President Philip J. Hanlon ’77 met at the White House today with Vice President Kamala Harris and seven other university presidents to talk about their concerns about reproductive rights and the challenges students are facing following the recent U.S. Supreme Court decision in Dobbs v. Jackson Women’s Health Organization that struck down Roe v. Wade, which for almost 50 years protected the right to abortion.
In the roundtable discussion with higher education presidents and chancellors, Harris said most of the people who will be affected by the decision are in their 20s.
“Women in college are uniquely impacted by restrictions on reproductive rights,” said Harris, noting the higher incidence of sexual violence among women on college campuses, and the academic and work responsibilities that “will certainly make it almost impossible” for students to leave school or afford to travel to access reproductive health care.
Harris lauded the “extraordinary work” colleges and universities are doing to protect students’ access to care in the wake of the court’s ruling, such as instituting flexible attendance and leave policies, creating emergency funds for students, and clarifying confidentiality and privacy policies for campus health services.
“There is good work happening here, and I really look forward to the conversation that we will have with these leaders, especially during these trying times,” she said.
Also at the meeting were the presidents of the University of California-Irvine, Gallaudet University, Howard University, City University of New York, Oberlin College, Reed College, and Tennessee State University, as well as U.S. Secretary of Education Miguel Cardona, and president of the American Council on Education Ted Mitchell.
“I want to thank Vice President Harris for convening this important discussion. The Dobbs decision will have profound public health consequences and has the potential to exacerbate racial and socioeconomic health disparities and put sexual violence survivors further at risk,” President Hanlon told the gathered leaders, as each of the leaders was invited to make an opening statement.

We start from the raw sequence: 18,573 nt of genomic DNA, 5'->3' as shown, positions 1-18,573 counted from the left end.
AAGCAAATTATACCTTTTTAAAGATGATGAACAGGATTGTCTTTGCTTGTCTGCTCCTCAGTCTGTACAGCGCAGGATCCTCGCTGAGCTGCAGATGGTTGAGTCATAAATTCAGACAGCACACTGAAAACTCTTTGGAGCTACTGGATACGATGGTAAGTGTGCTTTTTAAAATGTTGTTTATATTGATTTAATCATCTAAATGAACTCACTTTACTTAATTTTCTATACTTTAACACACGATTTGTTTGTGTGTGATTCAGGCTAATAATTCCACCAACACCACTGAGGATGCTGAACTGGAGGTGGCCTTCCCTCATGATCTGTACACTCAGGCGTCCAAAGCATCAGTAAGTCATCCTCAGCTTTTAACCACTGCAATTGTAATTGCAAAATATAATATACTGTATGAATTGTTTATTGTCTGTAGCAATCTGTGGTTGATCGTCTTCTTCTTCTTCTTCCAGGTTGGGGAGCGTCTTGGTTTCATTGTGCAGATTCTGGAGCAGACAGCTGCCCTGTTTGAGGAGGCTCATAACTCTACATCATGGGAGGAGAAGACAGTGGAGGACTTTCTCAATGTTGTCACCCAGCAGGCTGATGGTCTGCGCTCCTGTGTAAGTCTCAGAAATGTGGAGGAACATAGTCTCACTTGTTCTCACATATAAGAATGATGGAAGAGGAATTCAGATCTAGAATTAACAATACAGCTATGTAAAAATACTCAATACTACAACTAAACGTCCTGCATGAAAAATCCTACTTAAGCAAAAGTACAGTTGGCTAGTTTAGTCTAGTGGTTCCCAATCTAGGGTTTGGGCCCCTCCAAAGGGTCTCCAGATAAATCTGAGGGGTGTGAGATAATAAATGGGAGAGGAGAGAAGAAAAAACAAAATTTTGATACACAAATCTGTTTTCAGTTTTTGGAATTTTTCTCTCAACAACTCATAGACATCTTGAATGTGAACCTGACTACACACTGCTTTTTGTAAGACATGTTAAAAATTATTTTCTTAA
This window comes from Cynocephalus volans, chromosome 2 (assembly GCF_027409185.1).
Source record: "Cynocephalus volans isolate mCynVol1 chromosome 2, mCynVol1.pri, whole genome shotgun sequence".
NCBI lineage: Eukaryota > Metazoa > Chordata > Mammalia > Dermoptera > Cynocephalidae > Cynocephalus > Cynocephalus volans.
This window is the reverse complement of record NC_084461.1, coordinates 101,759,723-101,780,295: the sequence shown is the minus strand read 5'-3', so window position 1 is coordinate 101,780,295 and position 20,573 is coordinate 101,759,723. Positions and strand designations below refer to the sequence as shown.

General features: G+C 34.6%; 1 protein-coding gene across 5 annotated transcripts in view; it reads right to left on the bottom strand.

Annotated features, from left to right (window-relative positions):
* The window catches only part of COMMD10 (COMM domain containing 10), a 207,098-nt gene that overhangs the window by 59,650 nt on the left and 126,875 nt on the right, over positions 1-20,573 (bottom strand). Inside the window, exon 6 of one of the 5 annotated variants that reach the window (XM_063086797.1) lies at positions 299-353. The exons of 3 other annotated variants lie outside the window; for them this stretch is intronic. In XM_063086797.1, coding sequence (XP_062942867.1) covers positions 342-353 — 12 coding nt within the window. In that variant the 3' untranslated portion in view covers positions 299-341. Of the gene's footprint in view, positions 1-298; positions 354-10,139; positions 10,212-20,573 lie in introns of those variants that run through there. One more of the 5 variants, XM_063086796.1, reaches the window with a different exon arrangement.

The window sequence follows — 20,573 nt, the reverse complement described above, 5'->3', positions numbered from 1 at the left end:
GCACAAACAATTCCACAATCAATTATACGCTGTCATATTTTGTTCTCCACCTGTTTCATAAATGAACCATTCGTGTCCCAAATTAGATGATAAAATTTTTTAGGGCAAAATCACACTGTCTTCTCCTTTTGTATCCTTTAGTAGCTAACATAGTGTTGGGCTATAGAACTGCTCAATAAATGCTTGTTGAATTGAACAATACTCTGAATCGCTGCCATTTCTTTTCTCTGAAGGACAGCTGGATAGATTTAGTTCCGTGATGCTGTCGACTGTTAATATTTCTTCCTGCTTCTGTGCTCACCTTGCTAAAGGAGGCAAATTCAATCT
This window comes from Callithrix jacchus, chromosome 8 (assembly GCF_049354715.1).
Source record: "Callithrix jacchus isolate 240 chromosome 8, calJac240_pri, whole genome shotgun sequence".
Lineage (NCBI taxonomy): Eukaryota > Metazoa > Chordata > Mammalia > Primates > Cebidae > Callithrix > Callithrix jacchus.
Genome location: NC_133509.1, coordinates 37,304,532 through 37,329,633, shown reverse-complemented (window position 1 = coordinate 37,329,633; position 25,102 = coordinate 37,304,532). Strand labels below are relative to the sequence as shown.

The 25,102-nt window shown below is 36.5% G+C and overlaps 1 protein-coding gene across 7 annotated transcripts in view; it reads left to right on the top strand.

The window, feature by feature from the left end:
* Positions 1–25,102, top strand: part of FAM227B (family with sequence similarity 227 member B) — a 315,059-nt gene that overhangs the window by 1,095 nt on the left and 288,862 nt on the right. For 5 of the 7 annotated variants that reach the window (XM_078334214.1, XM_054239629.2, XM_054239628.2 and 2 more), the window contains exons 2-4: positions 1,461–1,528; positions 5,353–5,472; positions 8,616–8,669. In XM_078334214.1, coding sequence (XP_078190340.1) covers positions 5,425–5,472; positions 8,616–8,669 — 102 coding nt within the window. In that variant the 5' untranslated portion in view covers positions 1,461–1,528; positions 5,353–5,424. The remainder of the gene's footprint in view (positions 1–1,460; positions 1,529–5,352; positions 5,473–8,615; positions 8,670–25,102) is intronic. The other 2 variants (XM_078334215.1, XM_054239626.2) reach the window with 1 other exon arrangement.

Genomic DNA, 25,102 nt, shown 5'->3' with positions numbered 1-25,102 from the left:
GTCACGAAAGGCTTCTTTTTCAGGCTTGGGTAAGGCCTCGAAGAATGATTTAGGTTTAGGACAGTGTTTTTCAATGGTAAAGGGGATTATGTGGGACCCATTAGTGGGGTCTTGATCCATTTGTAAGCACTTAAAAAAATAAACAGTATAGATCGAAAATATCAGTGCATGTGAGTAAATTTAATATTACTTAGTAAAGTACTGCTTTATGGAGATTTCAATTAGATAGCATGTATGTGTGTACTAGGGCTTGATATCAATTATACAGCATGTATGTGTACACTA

“As such, the decision is deeply distressing to many students, faculty, and staff at Dartmouth, as well as many members of the surrounding community, who have expressed themselves through statements and protests.”
“Dartmouth will continue its unwavering dedication to reproductive health care, autonomy and well-being for every member of our community, and we will continue to offer insurance coverage to our students and employees that supports reproductive health, in compliance with federal and state law. And the Geisel School of Medicine at Dartmouth will continue its deep commitment, through its research and educational programs, to reproductive rights for all, including childbearing decisions, maternal health and their effect on families,” he said. “We strongly support the reproductive rights of our community members.”
Harris has visited Florida, Pennsylvania, New Jersey, North Carolina, Virginia, Indiana, and Massachusetts to meet with state legislators about protecting reproductive rights, according to the White House website.
She has also convened legislators from Montana, Indiana, Florida, South Dakota, and Nebraska in Washington D.C., as well as health care providers, constitutional law experts, faith leaders, state attorneys general, disability rights leaders, and advocates over the last three months.
Read the official White House release on the event.